A film adaptation of Dante's Inferno that was never realized. Depicts the entry of the Great Poet in the dark forest, the meeting with Virgilio, access to the Inferno and the journey ... See full summary »
Catania, Sicily, 1854. An epidemic of cholera is hitting the region. 16-year old novice Maria leaves her convent and returns home to avoid the plague. Her stepmother and her half-sisters ... See full summary »
Violetta meets Alfredo and quickly falls for him. After the lovers run away together, they live in bliss for a short time. However, Alfredo's father, Giorgio, starts to interfere, concerned... See full summary »
Go on a cross country adventure with Cher in her first dramatic film, Chastity. Chastity ('Cher') is a lonely young girl who is hitchhiking across the country in hopes of finding someone to... See full summary »
At a home for retired musicians, the annual concert to celebrate Composer Giuseppe Verdi's birthday is disrupted by the arrival of Jean (Dame Maggie Smith), an eternal diva and the former wife of one of the residents.
In 1935 a group of elderly British women, whom the Italians have named the Scorpioni, have chosen Italy, specifically Florence, as a place to live to blend their proper British sensibilities with their love of Italian art and culture. One of those Scorpioni, Mary Walsh, works as the English secretary for Paolo Innocente, who, in part because of his own wife's adamant refusal, largely neglects his illegitimate adolescent son, Luca, despite Paolo's want for Luca to grow up to be a proper young man, much like the English. Luca has lived in an orphanage since his dressmaker mother's death, death a concept that Luca does not yet understand. As such, he often runs away looking for his mother. On a mutual agreement between Paolo and Mary, Mary becomes Luca's guardian, she who will receive help in raising Luca by her fellow Scorpioni and financial help from Paolo as needed. Associated with the Scorpioni is a brash younger nouveau riche Jewish-American woman named Elsa Morgenthal, who, because...Written by
Elsa has cried her make up off and her hair is a mess right before she escapes. Then when she is waiting to meet the boat to take her to her freedom she is well coiffed and her face is beautifully made up. Her eyes are no longer red from crying. See more »
The love affair between the artistically-inclined English community and Florence was soon to be overshadowed by the clouds of war.
But at the moment the sun is still shining on the squares and statues, and the dictator Mussolini is the gentleman who makes the trains run on time.
Excuse me, are you the Consul?
Connie Raynor of the Morning Post. I'm fascinated to know what His Majesty's Consul in Florence makes of it all?
I can't believe your readers would be ...
[...] See more »
The MGM DVD, ISBN 0-7928-4300-2, is missing least one shot: The original tea with Mussolini scene ends with Mussolini forcing himself upon the reporter, forcing her onto his desk (i.e., he rapes her.) This DVD omits that ending and leaves the reporter's change in behavior unexplained. See more »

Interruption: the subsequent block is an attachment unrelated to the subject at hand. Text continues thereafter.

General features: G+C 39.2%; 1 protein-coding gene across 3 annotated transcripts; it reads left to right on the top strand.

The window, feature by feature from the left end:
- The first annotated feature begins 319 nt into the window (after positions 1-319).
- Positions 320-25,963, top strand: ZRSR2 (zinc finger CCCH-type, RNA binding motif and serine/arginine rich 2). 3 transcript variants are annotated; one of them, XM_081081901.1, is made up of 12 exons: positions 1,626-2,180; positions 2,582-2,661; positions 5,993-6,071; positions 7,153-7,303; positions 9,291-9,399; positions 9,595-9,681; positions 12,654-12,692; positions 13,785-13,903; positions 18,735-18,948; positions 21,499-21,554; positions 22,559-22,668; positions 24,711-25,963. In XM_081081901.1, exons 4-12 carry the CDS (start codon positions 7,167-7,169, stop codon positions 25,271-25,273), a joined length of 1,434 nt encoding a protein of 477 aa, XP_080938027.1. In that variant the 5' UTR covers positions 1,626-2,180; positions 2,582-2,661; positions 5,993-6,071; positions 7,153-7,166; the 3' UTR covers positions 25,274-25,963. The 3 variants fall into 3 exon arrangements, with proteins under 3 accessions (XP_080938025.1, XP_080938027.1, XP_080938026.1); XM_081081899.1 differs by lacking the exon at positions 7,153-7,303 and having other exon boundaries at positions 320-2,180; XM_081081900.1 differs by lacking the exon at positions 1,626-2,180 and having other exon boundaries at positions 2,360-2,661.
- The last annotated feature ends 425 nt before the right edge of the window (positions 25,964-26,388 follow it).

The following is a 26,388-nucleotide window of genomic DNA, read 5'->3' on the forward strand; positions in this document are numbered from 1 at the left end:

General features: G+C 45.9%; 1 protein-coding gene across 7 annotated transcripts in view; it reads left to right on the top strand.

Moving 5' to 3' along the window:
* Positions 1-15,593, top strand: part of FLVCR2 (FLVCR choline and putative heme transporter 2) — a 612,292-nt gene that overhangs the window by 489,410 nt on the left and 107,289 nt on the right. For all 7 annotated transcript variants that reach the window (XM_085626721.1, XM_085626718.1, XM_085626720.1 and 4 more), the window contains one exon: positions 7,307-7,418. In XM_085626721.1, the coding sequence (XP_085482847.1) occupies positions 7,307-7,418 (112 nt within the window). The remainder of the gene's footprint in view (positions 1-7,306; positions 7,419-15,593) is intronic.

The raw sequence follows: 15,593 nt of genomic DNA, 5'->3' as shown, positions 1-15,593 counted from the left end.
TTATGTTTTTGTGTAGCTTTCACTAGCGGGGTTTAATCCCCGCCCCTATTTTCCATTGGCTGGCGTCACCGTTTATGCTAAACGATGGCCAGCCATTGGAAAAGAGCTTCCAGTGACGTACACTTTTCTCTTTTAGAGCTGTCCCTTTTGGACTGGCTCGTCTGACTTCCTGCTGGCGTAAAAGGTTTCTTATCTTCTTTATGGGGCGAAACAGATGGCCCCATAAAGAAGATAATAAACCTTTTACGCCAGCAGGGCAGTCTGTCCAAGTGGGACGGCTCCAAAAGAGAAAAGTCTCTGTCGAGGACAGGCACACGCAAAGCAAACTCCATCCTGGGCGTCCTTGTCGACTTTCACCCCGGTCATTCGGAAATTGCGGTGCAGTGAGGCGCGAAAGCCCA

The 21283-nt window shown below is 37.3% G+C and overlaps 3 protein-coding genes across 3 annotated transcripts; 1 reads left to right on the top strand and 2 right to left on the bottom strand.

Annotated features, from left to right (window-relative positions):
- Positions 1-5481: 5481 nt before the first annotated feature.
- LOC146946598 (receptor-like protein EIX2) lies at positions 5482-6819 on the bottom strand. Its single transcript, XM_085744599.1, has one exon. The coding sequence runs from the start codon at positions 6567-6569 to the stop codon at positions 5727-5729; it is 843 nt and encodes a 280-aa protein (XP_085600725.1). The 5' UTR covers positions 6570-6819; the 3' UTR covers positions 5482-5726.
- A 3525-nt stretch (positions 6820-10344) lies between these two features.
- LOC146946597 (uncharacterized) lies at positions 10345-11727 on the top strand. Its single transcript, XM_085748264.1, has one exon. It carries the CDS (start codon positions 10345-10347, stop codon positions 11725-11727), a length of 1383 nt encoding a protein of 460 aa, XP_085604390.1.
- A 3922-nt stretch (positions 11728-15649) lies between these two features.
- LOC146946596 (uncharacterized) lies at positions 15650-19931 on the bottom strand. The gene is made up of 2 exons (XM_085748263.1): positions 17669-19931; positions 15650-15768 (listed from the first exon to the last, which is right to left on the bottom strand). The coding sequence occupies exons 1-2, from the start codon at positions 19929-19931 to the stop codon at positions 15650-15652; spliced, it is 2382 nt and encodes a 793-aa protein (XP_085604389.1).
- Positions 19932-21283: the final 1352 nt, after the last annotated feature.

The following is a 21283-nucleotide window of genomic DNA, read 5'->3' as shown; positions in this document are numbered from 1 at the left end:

This film is directed and co-authored by Franco Zeffirelli, and I couldn't resist speculating on how much of it was actually true, since it is said to be based on Zeffirelli's autobiography. However, true in part, true completely, in the end it doesn't really matter. What matters is the amazing ensemble acting by Maggie Smith, Cher, Joan Plowwright, Judi Dench and Lily Tomlin (listing them in the order of significance to the story) and the stunning beauty of Florence where the film is set. The director and photographer plainly love the city, matching the love for it of the characters. Maggie Smith as the widow of a former British ambassador, the character that actually has tea with Mussolini, is the dominant figure in the film. However, Cher, playing a wealthy American -- vulgar in the eyes of he British ladies -- who turns out to be a complex, philanthropic Jew who must be smuggled out of the country in the end; Joan Plowwright as a kind lady who takes in the bastard son of an Italian businessman and teaches him to be an English gentleman; Judi Dench as an eccentric artist whose passion is to preserve a renaissance fresco from the Nazis during the war, and Lily Tomlin as a lesbian American archaeologist all deliver sterling performances. Cher's performance is the most amazing -- she holds her own in formidable company -- but one expects, of course, to be dazzled by Maggie Smith, Joan Plowwright, Judi Dench and even by Lily Tomlin. It's a sentimental, even melodramatic, tale, but see it for the ensemble acting. I can't think of another film that equals Tea with Mussolini in that respect.
21 of 23 people found this review helpful.
Was this review helpful to you?
| Report this